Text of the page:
Most Neil Simon movie comedies were written as theatre plays and were then adapted into films, but he wrote this 1970 original directly for the screen when he realised that it would be difficult to portray the many different locations involved in his story on stage.
The result is superb value, an easy-going, friendly entertainment and a delightfully hilarious movie, one of the great comedies of mishaps. It is lit up to the skies by a vibrant, quintessentially nervy performance from Jack Lemmon as a husband who comes from the small, quiet town of Twin Oaks, Ohio, to New York City for a job interview with his wife (Sandy Dennis) and finds that everything that can do, goes catastrophically wrong. The small-town couple George and Gwen Kellerman react by bickering endlessly as they endure a series of comic catastrophes, getting torn to shreds.
The laughs come thick and fast in this endlessly inventive comedy taken at a tremendous, dynamic pace by director Arthur Hiller and his two stars. Dennis is excellent too, making a brilliant foil for Lemmon, while matching him every step of the way.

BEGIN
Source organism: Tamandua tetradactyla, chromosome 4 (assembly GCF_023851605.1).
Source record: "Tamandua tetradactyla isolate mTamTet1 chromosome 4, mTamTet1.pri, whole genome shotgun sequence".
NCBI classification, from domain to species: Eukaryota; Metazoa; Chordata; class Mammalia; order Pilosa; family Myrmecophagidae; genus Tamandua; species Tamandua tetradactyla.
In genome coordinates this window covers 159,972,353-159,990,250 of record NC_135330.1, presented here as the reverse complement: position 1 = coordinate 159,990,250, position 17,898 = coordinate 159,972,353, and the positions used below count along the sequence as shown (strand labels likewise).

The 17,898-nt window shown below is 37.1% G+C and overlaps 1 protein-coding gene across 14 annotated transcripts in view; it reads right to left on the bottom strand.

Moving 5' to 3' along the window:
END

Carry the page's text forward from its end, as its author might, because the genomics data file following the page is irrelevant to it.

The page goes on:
It is quite a brave decision to make the Lemmon character such a bumptious and out-of-control individual— just like real people often are under duress — risking making the hero unsympathetic, but Lemmon keeps you on his side, battling the world of disaster, just like we know we would. And the situations are disturbingly real too, which accounts for much of the story’s impact, keeping the comedy truthful.
It was remade, less brilliantly, in 1999, with Steve Martin, Goldie Hawn and John Cleese. The couple are renamed Henry and Nancy Clark that time.
© Derek Winnert 2014 Classic Movie Review 1957
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